Sunday, March 25, 2007

Offer it up

"Isn't Christ's work complete?"

Christ shares everything He has with us, including His suffering. We're not really adding to it on our own, but inasmuch as Christ is one man who suffered, and our works only have value in Him, so is our individual suffering worthwhile.

"This redemptive suffering angle is too weird; I can't buy it."

Yet you still suffer.

"Well, what's the point? Didn't He say on the cross, "It is finished?""

Christ's death was of infinite value, so why was He even scourged in the first place? Christ suffered for us. In Him, we also suffer for each other. As Christ offered Himself up, so we should offer up our own sufferings.

"I can't grok suffering for someone else. It's this trading off of grace 'earned' by one person suffering to another person who needs it more."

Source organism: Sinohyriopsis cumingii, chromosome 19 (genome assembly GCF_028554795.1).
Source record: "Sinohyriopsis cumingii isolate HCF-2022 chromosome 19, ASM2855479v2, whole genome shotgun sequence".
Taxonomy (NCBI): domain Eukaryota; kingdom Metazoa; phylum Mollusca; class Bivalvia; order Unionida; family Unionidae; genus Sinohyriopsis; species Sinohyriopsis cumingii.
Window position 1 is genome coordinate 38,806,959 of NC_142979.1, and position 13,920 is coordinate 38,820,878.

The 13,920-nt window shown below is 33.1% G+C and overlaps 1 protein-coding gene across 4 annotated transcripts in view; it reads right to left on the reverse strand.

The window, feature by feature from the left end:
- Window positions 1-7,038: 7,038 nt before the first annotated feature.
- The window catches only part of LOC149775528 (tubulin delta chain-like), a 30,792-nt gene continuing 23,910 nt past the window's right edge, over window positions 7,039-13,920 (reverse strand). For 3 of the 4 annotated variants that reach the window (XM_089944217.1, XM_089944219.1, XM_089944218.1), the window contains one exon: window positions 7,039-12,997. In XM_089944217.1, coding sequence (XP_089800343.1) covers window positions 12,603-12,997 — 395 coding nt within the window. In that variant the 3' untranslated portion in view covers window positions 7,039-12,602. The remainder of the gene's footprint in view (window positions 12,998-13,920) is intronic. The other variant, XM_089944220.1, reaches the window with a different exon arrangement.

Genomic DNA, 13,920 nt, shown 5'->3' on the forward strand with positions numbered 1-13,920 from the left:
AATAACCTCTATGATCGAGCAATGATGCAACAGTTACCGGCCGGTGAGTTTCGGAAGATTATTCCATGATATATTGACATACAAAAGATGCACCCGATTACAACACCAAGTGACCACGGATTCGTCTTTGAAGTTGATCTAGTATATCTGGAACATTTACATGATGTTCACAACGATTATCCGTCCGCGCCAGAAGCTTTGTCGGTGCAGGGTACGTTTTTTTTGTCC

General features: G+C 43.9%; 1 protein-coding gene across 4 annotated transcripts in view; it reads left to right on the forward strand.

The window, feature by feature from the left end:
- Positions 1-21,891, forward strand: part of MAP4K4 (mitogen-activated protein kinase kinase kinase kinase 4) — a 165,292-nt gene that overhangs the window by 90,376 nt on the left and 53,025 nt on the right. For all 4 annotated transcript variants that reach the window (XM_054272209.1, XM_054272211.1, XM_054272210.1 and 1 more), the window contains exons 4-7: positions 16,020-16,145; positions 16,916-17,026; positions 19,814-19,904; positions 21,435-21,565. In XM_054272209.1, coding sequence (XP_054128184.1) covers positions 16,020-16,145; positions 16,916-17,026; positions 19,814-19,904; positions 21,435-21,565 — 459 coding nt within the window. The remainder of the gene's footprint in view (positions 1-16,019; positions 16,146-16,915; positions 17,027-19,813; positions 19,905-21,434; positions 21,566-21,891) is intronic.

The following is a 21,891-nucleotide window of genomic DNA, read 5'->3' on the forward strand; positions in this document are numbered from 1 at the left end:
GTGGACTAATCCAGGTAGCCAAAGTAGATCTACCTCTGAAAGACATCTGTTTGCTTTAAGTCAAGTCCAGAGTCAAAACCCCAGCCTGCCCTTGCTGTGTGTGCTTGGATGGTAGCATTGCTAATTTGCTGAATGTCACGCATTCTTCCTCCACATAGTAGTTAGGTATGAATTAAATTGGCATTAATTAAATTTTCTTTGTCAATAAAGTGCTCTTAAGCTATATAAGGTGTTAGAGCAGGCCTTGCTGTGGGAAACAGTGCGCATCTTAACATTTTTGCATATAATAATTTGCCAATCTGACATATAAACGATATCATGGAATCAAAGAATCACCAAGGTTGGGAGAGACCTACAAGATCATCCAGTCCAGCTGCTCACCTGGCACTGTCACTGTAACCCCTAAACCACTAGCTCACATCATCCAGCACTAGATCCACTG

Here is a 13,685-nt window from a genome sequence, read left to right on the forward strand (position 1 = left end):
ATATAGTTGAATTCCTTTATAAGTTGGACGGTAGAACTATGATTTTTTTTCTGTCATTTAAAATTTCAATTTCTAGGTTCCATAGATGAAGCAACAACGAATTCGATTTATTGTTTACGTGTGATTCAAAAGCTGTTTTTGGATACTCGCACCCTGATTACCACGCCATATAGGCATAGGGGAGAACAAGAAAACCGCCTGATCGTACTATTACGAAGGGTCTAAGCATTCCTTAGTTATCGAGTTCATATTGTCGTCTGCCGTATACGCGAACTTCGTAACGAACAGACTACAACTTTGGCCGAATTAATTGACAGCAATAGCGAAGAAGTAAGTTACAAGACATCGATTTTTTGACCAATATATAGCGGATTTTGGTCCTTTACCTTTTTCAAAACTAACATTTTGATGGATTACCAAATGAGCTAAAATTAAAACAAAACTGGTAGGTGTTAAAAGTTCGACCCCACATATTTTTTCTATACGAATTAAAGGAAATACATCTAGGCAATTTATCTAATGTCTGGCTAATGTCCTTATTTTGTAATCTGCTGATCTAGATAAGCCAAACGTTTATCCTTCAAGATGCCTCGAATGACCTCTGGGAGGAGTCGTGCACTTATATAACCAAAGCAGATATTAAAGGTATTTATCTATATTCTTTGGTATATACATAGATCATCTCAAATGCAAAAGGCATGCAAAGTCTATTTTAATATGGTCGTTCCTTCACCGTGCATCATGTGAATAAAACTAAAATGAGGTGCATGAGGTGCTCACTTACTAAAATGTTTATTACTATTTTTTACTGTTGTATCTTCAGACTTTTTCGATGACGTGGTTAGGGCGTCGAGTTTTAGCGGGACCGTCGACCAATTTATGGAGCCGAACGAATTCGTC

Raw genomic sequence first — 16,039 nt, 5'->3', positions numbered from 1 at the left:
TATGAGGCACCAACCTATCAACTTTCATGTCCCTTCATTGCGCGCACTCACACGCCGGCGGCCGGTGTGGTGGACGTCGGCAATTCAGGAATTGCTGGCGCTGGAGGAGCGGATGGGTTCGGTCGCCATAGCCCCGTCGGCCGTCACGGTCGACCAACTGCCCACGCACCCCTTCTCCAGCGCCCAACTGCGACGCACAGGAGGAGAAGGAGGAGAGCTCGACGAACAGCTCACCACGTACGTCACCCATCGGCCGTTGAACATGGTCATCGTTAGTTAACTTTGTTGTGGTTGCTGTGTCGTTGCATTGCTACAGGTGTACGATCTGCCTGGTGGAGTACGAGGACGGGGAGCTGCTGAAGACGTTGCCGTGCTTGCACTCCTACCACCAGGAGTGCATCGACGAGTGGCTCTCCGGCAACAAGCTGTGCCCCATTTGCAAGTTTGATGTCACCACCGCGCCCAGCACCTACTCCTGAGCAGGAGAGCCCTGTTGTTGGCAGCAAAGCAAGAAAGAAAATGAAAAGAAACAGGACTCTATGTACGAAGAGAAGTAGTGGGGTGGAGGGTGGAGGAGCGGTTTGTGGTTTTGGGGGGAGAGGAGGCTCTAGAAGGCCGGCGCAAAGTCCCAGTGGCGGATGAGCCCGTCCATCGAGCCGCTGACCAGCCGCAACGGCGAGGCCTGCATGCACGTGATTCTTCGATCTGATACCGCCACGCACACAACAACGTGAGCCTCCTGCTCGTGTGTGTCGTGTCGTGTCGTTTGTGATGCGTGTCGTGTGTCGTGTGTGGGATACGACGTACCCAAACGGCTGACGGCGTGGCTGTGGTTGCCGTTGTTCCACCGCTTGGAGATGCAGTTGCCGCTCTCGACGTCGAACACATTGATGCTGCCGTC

Why not? A parent suffers for the benefit of the child. God answers our prayers without physically intervening every time. God is also not limited by time or space in taking our suffering as prayer, and prayer is not limited to the heartfelt recitation (or improvisation) of words.

"Okay, I'm almost following you, but while I can understand how we would want to save our children from pain and hardship, I don't know how I could do it without even knowing why or whom it would be for. Like I said, it's weird."

Yes. On rare occasions a person is granted knowledge of the purpose towards which his suffering is to be directed. A parent, to belabor the analogy, wants good for the child, but can't often see what form the good will take. Will efforts to build the child's character be best manifested in being a volunteer at a charity, or in a job, or eventually as a parent and spouse? Will being frugal to save up for college enable the child to become a great writer, or a great scientist? The difference here is in degree, in level of abstraction, moreso than in kind.

If you're like most of us, you'll sometimes just get frustrated because you can't see the purpose suffering in silence and ignorance. All I can say then is, again, offer your frustration up, too.

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